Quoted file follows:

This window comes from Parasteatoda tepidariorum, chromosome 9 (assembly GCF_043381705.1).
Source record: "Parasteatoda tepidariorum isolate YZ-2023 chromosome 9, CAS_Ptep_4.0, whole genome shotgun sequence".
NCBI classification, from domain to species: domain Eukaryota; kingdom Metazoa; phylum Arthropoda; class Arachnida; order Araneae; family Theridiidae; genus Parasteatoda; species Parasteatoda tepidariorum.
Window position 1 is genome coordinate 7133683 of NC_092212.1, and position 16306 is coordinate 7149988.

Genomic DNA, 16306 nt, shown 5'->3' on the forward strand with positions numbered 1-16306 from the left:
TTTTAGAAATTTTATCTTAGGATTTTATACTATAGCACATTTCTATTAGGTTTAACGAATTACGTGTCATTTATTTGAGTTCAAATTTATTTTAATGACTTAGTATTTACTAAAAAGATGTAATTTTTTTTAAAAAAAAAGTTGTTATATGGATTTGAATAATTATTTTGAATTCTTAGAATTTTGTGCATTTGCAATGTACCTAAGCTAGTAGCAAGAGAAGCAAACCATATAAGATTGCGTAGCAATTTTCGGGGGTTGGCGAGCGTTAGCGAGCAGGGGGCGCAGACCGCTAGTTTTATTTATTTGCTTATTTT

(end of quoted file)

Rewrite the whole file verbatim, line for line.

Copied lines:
This window comes from Parasteatoda tepidariorum, chromosome 9 (assembly GCF_043381705.1).
Source record: "Parasteatoda tepidariorum isolate YZ-2023 chromosome 9, CAS_Ptep_4.0, whole genome shotgun sequence".
NCBI classification, from domain to species: domain Eukaryota; kingdom Metazoa; phylum Arthropoda; class Arachnida; order Araneae; family Theridiidae; genus Parasteatoda; species Parasteatoda tepidariorum.
Window position 1 is genome coordinate 7133683 of NC_092212.1, and position 16306 is coordinate 7149988.

Genomic DNA, 16306 nt, shown 5'->3' on the forward strand with positions numbered 1-16306 from the left:
TTTTAGAAATTTTATCTTAGGATTTTATACTATAGCACATTTCTATTAGGTTTAACGAATTACGTGTCATTTATTTGAGTTCAAATTTATTTTAATGACTTAGTATTTACTAAAAAGATGTAATTTTTTTTAAAAAAAAAGTTGTTATATGGATTTGAATAATTATTTTGAATTCTTAGAATTTTGTGCATTTGCAATGTACCTAAGCTAGTAGCAAGAGAAGCAAACCATATAAGATTGCGTAGCAATTTTCGGGGGTTGGCGAGCGTTAGCGAGCAGGGGGCGCAGACCGCTAGTTTTATTTATTTGCTTATTTT